Sunday, October 22, 2017
Race Forward: Reflections and Open Questions
Last month, JComm members participated in an anti-racism training session facilitated by Race Forward, dedicated to developing awareness, language, and conversation surrounding issues of racial justice, as they intersect with issues of class, gender, sexuality, and ability. Though most of us had experience discussing these issues in our personal and professional lives, it was valuable to develop a common understanding as a group. Additionally, the facilitated setting allowed us to more candidly discuss personal experiences without the pressure of taking on an ‘educator’ role.
We also used our time together to identify cases in which we have experienced or witnessed interpersonal, institutional, and systemic discrimination play out in the dance field, and brainstorm possible plans of action in response. Among the topics raised:
Representation beyond Tokenization:
How can we move beyond “checking boxes” when it comes to representation of race, gender, sexuality, or ability--with effects often limited to the lowest authority and lowest paid ranks of an organization--and make genuine change in the makeup of arts leadership? Efforts to get underrepresented groups “in the door” are incomplete without equal efforts to make their voices heard, accommodation needs met, and career advancement supported within the organization.
Financial Gatekeeping to Paid Positions:
From tuition-based trainee positions as prerequisites to dance company contracts to unpaid internships as prerequisites for paid administrative work, many people are cut off from the dance field because they cannot afford to give away their time and money for the possibility of future careers.
Eurocentricity in Dance Training and Education:
Even amongst dance institutions which aim to offer a diverse array of dance forms, most continue to prioritize European-rooted aesthetics as the most important or fundamental. What are the implicit biases in what we consider “technique” and “contemporary dance?” What would dance training look like outside of the assumptions of white cultural superiority?
The language that presenters and reviewers use to describe artists of color, queer artists, and/or disabled artists, particularly those who center identity in their work, is often reductive or exoticizing, failing to capture the artists’ individuality. For instance, we noted that two choreographers with very different processes and aesthetic sensibilities--but who both make work dealing with the African diaspora--are often described in very similar terms and treated as interchangeable by presenters. How can we develop our language for describing and categorizing dance with enough nuance to recognize both individual artistic voices and the identities they represent?
There has been a promising increase in initiatives to fund projects that promote equity, diversity, and accessibility in dance, most notably, NYC’s recent cultural plan. However, it is crucial to follow through on the implementation and sustainability of these programs. If outwardly progressive funding initiatives are to fulfill their professed values, we must ensure that these programs are creating long-term, financially stable programs that will outlive the initial enthusiasm and publicity.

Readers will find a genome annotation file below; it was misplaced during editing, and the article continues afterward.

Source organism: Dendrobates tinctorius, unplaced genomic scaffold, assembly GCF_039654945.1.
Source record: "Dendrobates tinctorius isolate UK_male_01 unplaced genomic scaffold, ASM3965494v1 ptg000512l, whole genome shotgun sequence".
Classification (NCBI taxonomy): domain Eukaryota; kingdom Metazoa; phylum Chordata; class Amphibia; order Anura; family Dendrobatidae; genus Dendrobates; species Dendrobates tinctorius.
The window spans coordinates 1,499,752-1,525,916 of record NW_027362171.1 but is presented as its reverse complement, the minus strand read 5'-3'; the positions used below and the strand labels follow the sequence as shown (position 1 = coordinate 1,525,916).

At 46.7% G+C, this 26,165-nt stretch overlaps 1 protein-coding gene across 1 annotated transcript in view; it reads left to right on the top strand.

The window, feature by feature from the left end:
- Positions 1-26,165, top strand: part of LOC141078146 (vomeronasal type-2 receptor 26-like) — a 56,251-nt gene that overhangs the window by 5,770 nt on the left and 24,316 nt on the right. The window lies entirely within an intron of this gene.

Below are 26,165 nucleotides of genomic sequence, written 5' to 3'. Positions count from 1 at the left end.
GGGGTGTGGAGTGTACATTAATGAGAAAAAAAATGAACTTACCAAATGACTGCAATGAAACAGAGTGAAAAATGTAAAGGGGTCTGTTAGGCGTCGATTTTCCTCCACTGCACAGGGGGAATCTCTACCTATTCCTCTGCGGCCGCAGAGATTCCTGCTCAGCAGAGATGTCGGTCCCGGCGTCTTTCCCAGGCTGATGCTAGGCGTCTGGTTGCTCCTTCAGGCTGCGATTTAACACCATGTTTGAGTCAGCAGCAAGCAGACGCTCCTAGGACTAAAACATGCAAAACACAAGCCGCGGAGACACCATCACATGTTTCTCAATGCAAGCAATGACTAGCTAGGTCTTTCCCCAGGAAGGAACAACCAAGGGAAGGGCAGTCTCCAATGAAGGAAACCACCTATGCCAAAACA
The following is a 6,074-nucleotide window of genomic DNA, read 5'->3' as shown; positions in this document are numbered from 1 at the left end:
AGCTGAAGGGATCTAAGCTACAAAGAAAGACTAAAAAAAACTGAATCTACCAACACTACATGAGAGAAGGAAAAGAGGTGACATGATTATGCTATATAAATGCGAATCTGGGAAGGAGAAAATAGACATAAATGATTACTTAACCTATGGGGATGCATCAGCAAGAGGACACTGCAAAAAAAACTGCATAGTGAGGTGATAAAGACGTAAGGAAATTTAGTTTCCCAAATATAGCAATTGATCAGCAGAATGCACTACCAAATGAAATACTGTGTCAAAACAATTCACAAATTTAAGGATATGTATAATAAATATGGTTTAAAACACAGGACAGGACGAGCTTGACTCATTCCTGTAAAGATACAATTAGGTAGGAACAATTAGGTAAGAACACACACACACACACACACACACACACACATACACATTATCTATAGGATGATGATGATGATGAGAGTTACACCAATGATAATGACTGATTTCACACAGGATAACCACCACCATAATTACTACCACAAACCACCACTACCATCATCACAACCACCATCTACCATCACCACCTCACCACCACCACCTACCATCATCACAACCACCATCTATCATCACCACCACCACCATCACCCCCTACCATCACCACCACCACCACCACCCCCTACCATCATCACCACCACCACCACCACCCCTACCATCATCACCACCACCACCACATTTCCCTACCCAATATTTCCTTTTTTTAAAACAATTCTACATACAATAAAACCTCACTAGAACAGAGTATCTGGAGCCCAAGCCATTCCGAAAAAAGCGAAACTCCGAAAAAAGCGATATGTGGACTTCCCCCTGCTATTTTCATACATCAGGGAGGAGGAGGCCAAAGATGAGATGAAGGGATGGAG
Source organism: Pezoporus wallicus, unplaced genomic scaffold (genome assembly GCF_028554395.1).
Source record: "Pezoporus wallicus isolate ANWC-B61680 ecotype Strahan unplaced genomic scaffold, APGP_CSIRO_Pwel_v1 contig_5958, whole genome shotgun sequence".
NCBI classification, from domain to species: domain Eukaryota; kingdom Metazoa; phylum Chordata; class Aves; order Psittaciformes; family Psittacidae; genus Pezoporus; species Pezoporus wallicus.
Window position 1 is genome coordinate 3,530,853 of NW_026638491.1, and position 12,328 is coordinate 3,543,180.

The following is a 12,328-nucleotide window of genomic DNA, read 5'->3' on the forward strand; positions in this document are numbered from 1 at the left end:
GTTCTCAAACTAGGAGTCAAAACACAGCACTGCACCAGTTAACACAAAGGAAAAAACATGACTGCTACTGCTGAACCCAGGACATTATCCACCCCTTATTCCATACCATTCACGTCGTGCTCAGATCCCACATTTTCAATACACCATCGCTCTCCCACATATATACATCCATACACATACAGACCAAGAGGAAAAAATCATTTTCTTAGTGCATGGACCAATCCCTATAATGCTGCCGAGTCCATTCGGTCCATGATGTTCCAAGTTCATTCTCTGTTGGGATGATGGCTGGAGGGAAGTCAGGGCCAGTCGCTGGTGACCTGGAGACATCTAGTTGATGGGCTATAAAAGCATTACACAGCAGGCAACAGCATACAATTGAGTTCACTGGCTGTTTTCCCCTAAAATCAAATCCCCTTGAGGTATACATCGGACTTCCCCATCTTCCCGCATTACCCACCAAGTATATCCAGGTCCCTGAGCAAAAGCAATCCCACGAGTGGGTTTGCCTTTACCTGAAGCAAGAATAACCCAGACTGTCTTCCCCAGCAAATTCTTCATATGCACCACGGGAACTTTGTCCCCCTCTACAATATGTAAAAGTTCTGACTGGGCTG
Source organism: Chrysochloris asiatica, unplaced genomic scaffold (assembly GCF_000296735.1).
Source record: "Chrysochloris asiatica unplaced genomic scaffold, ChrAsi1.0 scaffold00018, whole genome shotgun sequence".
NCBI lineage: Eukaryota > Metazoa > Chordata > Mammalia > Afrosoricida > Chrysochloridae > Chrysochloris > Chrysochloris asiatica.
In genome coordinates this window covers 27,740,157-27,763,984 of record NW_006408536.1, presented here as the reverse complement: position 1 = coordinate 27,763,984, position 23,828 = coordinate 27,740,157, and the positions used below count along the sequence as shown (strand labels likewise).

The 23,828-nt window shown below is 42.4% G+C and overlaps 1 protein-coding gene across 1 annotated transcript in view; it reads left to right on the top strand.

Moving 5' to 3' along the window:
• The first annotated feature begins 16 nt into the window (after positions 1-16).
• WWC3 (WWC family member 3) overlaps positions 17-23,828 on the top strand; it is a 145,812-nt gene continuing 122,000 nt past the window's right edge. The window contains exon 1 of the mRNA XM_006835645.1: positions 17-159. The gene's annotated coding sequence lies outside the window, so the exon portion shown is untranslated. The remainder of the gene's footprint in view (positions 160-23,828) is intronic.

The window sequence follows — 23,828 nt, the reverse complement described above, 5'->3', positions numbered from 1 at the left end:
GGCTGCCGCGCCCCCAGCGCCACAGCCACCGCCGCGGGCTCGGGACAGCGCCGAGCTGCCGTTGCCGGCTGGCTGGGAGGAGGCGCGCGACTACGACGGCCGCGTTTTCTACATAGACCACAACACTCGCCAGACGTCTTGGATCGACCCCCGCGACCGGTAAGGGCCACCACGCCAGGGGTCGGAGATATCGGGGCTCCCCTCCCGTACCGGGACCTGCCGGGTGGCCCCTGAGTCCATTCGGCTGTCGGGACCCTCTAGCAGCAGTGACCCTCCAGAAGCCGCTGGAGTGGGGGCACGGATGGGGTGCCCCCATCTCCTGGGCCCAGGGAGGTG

Productive, but far from conclusive, our conversations left us with more questions, problems, and seeds for further brainstorming. One overarching question was how we can hold the people and organizations in power accountable for actions that perpetuate systemic inequality. How can we hold people accountable when they are our “superiors” in an organization’s hierarchy? When they are established and respected players in the field? When they control our access to opportunities and funding? How can we encourage others to respond with openness to change, rather than defensiveness, when their behavior is called out as harmful?
For many JComm members who are involved in arts administration, this raises questions of how they can shape the organizations they are a part of to challenge institutional biases. However, as a freelance performer and choreographer, with perhaps less direct access to institutional power, I am challenged to find ways in which I have power and responsibility in my professional choices. What is my responsibility in selecting which organizations I affiliate with and which messages my body can be used to tell? How can I challenge exploitative racial or sexual dynamics in rehearsal settings? How much ability do I have to do so as an early-career artist in a competitive field? And how might we freelance artists find greater power and voice through collective action?
Personally, I took this workshop as a call to reflect upon my own privileges, marginalizations, and responsibilities in the context of my dance career: on the economic and educational privileges that have made this career path a possibility for me; on the ways in which the dance world has seen me and made me see myself as the Other; on the instances along the way in which I have internalized, endorsed, and tried to assimilate into the standards of white supremacy and heteronormativity; on my responsibility for helping change this landscape moving forward.